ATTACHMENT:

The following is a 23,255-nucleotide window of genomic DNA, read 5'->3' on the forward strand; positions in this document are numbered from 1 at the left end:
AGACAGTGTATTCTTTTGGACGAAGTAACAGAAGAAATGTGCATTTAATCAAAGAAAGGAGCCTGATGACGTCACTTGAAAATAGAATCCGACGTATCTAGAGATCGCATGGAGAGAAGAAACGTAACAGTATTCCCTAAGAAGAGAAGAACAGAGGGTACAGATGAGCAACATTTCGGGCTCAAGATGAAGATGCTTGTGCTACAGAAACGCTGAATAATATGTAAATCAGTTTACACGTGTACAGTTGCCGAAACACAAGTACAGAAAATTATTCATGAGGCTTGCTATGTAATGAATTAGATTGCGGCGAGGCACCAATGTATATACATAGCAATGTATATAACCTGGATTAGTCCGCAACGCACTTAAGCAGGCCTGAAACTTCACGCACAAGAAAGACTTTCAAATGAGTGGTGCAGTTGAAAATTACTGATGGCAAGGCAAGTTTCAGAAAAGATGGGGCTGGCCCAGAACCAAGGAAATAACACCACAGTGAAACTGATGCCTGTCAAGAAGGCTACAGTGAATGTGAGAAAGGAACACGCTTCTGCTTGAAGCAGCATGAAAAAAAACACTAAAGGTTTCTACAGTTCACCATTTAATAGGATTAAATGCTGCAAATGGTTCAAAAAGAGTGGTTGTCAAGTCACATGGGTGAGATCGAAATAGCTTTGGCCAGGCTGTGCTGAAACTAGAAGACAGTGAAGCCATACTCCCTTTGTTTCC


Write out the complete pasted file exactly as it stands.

The following is a 23,255-nucleotide window of genomic DNA, read 5'->3' on the forward strand; positions in this document are numbered from 1 at the left end:
AGACAGTGTATTCTTTTGGACGAAGTAACAGAAGAAATGTGCATTTAATCAAAGAAAGGAGCCTGATGACGTCACTTGAAAATAGAATCCGACGTATCTAGAGATCGCATGGAGAGAAGAAACGTAACAGTATTCCCTAAGAAGAGAAGAACAGAGGGTACAGATGAGCAACATTTCGGGCTCAAGATGAAGATGCTTGTGCTACAGAAACGCTGAATAATATGTAAATCAGTTTACACGTGTACAGTTGCCGAAACACAAGTACAGAAAATTATTCATGAGGCTTGCTATGTAATGAATTAGATTGCGGCGAGGCACCAATGTATATACATAGCAATGTATATAACCTGGATTAGTCCGCAACGCACTTAAGCAGGCCTGAAACTTCACGCACAAGAAAGACTTTCAAATGAGTGGTGCAGTTGAAAATTACTGATGGCAAGGCAAGTTTCAGAAAAGATGGGGCTGGCCCAGAACCAAGGAAATAACACCACAGTGAAACTGATGCCTGTCAAGAAGGCTACAGTGAATGTGAGAAAGGAACACGCTTCTGCTTGAAGCAGCATGAAAAAAAACACTAAAGGTTTCTACAGTTCACCATTTAATAGGATTAAATGCTGCAAATGGTTCAAAAAGAGTGGTTGTCAAGTCACATGGGTGAGATCGAAATAGCTTTGGCCAGGCTGTGCTGAAACTAGAAGACAGTGAAGCCATACTCCCTTTGTTTCC